- Write to-do lists. Every morning write a list of the most important tasks and break the work down by setting smaller goals.
- Keep regular hours. Beginning and ending your work at the same time every day can keep you from feeling burnt out.
- Breathe. Meditation and deep breathing exercises for even just five minutes can help with relaxation.
It is important to remember that our passion are meant to add joy to our lives, not take over our time and affect our relationships.
Assess your passion
The most important thing is to know that what you are pursuing is really your passion and not just what you think will impress someone else.
Finding your passion takes time and effort. It usually comes from trying lots of different things and figuring out what you enjoy.
Eleanor Roosevelt once stated, “The purpose of life is to live it, to taste experience to the utmost, to reach out eagerly and without fear for newer and richer experience.”
Many of us know the key to growth is trying new things but so many of us are reluctant to do this out of fear. Studies have shown that we tend to fear unknown outcomes more than we fear a known negative outcome.
When trying something new these ideas may be helpful ideas to keep in mind:
- Trying something new requires courage. Courage can be hard to summon but it is an incredible motivator once you find it.
- Trying something new opens up all new possibilities. You can create an entirely new life for yourself just by stepping out on a limb and trying something different.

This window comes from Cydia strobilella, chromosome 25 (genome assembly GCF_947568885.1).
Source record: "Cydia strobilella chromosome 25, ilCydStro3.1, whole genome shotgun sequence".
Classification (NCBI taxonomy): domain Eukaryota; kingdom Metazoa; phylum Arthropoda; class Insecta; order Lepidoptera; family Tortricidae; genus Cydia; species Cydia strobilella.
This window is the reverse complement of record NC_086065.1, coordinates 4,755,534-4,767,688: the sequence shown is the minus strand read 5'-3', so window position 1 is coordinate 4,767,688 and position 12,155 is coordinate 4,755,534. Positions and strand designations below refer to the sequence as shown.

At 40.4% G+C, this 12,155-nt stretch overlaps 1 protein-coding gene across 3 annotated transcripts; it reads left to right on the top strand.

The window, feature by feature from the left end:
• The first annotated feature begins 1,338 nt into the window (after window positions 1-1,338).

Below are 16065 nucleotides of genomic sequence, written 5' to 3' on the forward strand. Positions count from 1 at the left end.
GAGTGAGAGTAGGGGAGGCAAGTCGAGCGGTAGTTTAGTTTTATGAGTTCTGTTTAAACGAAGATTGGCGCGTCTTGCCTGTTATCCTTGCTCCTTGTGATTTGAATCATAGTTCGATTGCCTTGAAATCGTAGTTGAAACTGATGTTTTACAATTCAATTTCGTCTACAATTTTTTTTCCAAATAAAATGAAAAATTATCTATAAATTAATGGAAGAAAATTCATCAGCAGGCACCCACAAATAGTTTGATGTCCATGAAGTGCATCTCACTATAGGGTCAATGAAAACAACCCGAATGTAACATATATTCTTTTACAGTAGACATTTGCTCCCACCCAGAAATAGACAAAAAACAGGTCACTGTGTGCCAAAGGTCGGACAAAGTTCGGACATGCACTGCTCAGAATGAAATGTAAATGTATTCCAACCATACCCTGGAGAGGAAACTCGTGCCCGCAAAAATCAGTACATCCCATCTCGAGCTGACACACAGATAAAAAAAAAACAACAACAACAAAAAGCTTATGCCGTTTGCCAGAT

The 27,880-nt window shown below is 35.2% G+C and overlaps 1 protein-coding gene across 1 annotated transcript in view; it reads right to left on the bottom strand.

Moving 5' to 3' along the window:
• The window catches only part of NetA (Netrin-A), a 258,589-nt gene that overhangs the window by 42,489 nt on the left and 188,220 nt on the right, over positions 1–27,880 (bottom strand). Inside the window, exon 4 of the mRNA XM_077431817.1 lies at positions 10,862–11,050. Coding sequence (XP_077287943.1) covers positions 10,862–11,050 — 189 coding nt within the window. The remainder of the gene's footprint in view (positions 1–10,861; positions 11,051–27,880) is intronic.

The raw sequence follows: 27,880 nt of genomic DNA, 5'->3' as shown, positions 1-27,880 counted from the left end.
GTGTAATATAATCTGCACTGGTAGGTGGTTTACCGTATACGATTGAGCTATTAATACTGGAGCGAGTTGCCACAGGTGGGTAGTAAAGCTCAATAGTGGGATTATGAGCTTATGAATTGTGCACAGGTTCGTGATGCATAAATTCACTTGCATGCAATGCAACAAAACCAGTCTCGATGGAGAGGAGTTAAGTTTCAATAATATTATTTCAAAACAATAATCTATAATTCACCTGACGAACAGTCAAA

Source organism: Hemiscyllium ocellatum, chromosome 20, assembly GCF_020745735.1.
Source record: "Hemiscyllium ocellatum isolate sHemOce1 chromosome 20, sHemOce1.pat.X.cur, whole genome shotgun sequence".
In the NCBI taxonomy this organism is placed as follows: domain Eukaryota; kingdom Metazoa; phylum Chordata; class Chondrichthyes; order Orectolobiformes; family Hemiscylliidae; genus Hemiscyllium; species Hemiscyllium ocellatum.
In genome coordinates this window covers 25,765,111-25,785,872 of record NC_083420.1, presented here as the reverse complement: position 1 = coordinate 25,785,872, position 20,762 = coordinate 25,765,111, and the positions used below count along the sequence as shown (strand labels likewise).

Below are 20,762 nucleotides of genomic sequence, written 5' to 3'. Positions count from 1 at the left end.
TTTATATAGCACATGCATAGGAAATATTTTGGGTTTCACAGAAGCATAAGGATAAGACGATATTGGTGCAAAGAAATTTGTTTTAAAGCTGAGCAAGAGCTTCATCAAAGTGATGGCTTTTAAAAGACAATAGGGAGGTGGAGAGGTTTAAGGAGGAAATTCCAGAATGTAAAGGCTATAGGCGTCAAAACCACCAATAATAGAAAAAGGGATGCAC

- Trying something new keeps you from being bored. Life becomes monotonous when we fall into a rut of doing the same things over and over again.
- Trying something new forces you to grow. Change is the only constant in life and necessary to accept if we want to continue to grow as individuals
Someone who has ever only tried a few things has a very limited perspective on life. As uncomfortable as trying new things can be, ultimately this can contribute to our happiness more than staying stuck in our comfort zone.
Analyze what following your passion can do for you
The most important person to listen to when you are pursuing your passion is you – trusting your instincts is always better than doing what you think will impress other people.
You should also ask yourself why you are pursuing this particular path – are you really passionate about it or are you just searching for money or status?